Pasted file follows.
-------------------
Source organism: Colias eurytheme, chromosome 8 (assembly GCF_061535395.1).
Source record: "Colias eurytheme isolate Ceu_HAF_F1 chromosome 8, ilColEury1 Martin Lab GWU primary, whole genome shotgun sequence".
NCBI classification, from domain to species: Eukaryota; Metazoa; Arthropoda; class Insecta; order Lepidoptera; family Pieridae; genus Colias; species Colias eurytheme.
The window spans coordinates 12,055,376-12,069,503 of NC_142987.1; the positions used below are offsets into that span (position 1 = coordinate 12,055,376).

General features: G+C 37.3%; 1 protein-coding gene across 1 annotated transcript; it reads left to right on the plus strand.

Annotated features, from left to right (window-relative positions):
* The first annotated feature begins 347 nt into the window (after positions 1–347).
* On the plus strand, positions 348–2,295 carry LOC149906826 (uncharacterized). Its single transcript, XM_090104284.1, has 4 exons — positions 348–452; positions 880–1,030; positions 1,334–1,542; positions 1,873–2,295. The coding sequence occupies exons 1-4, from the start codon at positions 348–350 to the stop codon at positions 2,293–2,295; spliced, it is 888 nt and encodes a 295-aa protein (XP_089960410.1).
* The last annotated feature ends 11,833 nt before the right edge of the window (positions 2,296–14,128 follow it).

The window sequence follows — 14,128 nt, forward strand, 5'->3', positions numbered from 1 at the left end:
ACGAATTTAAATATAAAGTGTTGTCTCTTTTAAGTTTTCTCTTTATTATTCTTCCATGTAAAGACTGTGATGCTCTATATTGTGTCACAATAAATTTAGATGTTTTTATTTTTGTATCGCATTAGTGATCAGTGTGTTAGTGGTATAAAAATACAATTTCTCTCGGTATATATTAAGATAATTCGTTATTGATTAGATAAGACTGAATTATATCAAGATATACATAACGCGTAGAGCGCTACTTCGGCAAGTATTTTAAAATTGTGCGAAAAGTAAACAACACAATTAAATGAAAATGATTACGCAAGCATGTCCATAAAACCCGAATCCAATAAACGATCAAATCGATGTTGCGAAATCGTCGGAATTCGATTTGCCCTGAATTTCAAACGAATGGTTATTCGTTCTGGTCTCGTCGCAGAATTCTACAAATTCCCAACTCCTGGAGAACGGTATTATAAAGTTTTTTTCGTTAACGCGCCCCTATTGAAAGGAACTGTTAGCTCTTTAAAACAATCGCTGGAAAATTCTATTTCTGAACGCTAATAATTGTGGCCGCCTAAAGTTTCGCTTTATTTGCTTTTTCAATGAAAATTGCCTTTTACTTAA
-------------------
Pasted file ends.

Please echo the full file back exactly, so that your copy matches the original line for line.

Source organism: Colias eurytheme, chromosome 8 (assembly GCF_061535395.1).
Source record: "Colias eurytheme isolate Ceu_HAF_F1 chromosome 8, ilColEury1 Martin Lab GWU primary, whole genome shotgun sequence".
NCBI classification, from domain to species: Eukaryota; Metazoa; Arthropoda; class Insecta; order Lepidoptera; family Pieridae; genus Colias; species Colias eurytheme.
The window spans coordinates 12,055,376-12,069,503 of NC_142987.1; the positions used below are offsets into that span (position 1 = coordinate 12,055,376).

General features: G+C 37.3%; 1 protein-coding gene across 1 annotated transcript; it reads left to right on the plus strand.

Annotated features, from left to right (window-relative positions):
* The first annotated feature begins 347 nt into the window (after positions 1–347).
* On the plus strand, positions 348–2,295 carry LOC149906826 (uncharacterized). Its single transcript, XM_090104284.1, has 4 exons — positions 348–452; positions 880–1,030; positions 1,334–1,542; positions 1,873–2,295. The coding sequence occupies exons 1-4, from the start codon at positions 348–350 to the stop codon at positions 2,293–2,295; spliced, it is 888 nt and encodes a 295-aa protein (XP_089960410.1).
* The last annotated feature ends 11,833 nt before the right edge of the window (positions 2,296–14,128 follow it).

The window sequence follows — 14,128 nt, forward strand, 5'->3', positions numbered from 1 at the left end:
ACGAATTTAAATATAAAGTGTTGTCTCTTTTAAGTTTTCTCTTTATTATTCTTCCATGTAAAGACTGTGATGCTCTATATTGTGTCACAATAAATTTAGATGTTTTTATTTTTGTATCGCATTAGTGATCAGTGTGTTAGTGGTATAAAAATACAATTTCTCTCGGTATATATTAAGATAATTCGTTATTGATTAGATAAGACTGAATTATATCAAGATATACATAACGCGTAGAGCGCTACTTCGGCAAGTATTTTAAAATTGTGCGAAAAGTAAACAACACAATTAAATGAAAATGATTACGCAAGCATGTCCATAAAACCCGAATCCAATAAACGATCAAATCGATGTTGCGAAATCGTCGGAATTCGATTTGCCCTGAATTTCAAACGAATGGTTATTCGTTCTGGTCTCGTCGCAGAATTCTACAAATTCCCAACTCCTGGAGAACGGTATTATAAAGTTTTTTTCGTTAACGCGCCCCTATTGAAAGGAACTGTTAGCTCTTTAAAACAATCGCTGGAAAATTCTATTTCTGAACGCTAATAATTGTGGCCGCCTAAAGTTTCGCTTTATTTGCTTTTTCAATGAAAATTGCCTTTTACTTAA